At the age of 14 I started programming. It was the best decision of my life. At the age of 21, after creating one of Sweden’s first programs for running a business, I stopped.
Until today, I’ve had my doubts about the decision to stop programming. I know exactly the reason why I stopped at the time. I saw myself staring into a terminal for the rest of my life and I dreaded it.
So I went to Business School, had the time of my life, and thought that to stop programming had been a blessing. I became a much more sociable person, learned about becoming a more emotionally intelligent person (at least I hope so), and met so many interesting people. My past didn’t matter, because as an adult business had become my passion, so I should make good money in my career.
To give a bit more context to my rationality about quitting programming it hardly existed any job opportunities in the beginning of the 1990’s. Computers that could run any serious programs were very expensive so the small community that needed programmers worked only for really large companies or the government.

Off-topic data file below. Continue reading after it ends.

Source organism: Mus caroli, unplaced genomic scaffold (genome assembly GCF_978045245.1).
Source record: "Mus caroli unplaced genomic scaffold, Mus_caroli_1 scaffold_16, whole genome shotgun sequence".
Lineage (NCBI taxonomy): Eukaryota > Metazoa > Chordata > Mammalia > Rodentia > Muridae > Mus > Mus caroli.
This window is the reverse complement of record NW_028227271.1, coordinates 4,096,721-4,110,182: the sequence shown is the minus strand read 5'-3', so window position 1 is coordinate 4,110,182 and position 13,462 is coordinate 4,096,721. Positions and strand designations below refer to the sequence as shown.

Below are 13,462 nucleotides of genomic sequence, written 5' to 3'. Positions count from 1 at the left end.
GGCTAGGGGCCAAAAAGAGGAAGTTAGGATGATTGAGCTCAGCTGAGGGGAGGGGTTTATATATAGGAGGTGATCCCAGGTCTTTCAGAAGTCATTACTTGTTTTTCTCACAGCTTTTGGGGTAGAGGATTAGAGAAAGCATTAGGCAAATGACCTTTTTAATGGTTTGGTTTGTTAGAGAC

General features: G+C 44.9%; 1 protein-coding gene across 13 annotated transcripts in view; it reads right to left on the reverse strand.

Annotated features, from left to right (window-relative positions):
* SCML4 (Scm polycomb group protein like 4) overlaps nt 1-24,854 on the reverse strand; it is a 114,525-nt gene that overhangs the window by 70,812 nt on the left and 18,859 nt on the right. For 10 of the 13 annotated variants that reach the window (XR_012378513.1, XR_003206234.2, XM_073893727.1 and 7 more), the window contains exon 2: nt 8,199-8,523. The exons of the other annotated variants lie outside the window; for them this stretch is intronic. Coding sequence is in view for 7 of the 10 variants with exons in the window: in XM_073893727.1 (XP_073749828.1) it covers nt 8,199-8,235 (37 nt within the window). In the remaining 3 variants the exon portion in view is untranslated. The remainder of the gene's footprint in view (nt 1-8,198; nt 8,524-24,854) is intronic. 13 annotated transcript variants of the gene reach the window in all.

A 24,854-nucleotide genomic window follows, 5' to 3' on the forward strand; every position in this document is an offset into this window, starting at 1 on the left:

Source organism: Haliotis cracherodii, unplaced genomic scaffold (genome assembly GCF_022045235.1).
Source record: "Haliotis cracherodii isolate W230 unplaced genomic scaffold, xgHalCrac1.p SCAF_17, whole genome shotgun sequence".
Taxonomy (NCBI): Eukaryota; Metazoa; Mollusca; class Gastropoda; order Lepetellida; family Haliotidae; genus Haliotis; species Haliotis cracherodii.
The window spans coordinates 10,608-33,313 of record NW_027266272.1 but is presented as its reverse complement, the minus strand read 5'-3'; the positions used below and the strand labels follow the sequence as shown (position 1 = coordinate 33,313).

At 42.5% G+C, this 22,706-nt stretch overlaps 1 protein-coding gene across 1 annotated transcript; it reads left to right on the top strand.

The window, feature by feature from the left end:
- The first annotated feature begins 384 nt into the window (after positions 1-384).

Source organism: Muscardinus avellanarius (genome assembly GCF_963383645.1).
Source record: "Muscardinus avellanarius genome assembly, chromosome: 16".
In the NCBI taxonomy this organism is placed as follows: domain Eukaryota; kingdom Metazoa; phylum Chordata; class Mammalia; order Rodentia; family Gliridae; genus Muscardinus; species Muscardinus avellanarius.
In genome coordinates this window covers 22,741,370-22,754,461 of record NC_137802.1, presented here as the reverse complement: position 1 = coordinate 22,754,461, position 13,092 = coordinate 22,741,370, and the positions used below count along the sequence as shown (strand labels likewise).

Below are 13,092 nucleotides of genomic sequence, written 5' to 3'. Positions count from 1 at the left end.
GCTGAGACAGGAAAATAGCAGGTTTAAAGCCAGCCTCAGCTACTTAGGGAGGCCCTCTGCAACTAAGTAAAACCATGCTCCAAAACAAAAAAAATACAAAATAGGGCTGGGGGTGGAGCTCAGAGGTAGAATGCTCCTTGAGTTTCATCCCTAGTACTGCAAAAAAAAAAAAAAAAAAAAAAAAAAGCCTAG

Today, and for the past 25 years, the need for programmers has just exploded. Business people are always in demand but in relation to the number of programmers needed I made the worst career choice possible. If I had continued my programming career the last thing I would have thought about was potential shortages of jobs.
So, why am I writing this blog post now? Well, it turns out that I still love programming. This past weekend I’ve started to pick up Python.
Guess what, my old programming skills are still there.
I don’t know anything about the future, however, one thing has become clear; I need programming in my life!